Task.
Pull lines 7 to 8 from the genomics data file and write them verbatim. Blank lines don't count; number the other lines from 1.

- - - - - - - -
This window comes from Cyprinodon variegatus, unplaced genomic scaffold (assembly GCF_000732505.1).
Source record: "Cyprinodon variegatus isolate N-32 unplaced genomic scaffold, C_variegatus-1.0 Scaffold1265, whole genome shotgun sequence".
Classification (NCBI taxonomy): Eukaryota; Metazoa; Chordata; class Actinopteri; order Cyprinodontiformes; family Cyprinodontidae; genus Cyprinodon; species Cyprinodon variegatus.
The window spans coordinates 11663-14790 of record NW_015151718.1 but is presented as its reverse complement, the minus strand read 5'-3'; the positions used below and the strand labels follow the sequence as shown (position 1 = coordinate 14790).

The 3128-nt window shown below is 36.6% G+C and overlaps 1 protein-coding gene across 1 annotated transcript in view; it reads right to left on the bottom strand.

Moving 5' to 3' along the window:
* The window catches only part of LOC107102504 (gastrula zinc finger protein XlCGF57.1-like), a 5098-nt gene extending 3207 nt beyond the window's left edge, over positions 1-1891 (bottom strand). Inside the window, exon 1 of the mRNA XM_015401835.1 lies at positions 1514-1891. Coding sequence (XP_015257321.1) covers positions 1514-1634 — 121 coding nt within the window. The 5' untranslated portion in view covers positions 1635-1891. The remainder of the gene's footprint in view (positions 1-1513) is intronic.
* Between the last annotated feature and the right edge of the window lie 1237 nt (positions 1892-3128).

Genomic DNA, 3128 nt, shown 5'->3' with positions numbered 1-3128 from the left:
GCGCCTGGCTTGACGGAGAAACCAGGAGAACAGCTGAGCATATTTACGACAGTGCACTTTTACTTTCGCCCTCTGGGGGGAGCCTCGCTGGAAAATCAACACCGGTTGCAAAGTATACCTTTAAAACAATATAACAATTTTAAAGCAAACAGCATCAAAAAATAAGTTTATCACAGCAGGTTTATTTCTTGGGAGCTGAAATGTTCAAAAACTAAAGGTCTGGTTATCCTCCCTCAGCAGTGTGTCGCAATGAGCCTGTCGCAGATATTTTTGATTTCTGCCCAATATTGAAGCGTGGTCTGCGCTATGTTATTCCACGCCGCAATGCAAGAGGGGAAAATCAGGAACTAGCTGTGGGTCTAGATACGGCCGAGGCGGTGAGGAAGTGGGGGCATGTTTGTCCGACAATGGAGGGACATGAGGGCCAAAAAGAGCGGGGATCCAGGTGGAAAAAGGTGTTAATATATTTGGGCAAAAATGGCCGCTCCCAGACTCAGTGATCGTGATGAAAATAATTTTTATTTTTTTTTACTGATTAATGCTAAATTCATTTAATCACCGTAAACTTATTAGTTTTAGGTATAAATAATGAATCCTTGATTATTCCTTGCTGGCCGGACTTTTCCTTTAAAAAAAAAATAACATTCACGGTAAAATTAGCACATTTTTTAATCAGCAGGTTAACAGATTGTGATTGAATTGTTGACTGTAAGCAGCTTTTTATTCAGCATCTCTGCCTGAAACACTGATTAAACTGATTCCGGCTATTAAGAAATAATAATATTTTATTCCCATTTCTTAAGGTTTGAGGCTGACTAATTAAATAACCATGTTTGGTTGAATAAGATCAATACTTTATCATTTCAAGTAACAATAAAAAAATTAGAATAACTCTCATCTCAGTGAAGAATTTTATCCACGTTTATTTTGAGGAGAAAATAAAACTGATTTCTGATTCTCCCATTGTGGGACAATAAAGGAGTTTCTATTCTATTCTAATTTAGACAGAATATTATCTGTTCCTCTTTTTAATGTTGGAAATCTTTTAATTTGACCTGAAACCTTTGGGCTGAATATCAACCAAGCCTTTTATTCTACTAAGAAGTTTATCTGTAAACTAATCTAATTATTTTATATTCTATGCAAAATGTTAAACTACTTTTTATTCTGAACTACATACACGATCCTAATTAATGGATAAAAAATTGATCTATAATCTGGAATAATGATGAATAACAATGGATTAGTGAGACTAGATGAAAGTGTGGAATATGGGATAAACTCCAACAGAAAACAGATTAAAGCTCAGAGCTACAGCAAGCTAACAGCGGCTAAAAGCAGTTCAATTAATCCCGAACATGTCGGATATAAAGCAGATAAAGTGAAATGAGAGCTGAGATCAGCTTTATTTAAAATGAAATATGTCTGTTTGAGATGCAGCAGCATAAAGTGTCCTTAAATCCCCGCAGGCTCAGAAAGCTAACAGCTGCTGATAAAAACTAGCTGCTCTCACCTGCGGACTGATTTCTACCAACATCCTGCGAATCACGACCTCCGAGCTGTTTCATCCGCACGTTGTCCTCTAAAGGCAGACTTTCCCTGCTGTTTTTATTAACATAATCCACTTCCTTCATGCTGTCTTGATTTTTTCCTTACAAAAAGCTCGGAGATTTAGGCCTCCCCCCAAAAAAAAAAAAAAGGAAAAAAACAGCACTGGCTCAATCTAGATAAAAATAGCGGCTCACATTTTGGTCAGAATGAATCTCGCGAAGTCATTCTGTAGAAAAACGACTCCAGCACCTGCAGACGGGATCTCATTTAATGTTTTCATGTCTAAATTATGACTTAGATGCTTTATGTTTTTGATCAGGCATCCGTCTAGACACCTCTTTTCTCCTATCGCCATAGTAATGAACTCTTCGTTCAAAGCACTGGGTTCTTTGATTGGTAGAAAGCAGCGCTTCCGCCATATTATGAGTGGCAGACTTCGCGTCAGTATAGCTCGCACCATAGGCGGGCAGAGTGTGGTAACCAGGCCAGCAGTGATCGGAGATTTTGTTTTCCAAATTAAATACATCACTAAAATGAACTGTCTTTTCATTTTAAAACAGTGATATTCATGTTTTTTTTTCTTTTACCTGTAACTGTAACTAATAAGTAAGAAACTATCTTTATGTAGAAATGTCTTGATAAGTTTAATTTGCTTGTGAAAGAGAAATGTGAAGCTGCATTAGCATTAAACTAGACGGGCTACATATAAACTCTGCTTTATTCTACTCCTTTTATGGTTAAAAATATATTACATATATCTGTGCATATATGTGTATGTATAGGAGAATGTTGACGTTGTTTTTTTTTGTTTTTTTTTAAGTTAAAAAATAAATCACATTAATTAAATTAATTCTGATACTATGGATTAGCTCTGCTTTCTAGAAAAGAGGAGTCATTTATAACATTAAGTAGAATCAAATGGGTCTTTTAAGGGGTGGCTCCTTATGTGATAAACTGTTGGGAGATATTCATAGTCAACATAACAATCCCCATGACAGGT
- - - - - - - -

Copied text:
* The window catches only part of LOC107102504 (gastrula zinc finger protein XlCGF57.1-like), a 5098-nt gene extending 3207 nt beyond the window's left edge, over positions 1-1891 (bottom strand). Inside the window, exon 1 of the mRNA XM_015401835.1 lies at positions 1514-1891. Coding sequence (XP_015257321.1) covers positions 1514-1634 — 121 coding nt within the window. The 5' untranslated portion in view covers positions 1635-1891. The remainder of the gene's footprint in view (positions 1-1513) is intronic.
* Between the last annotated feature and the right edge of the window lie 1237 nt (positions 1892-3128).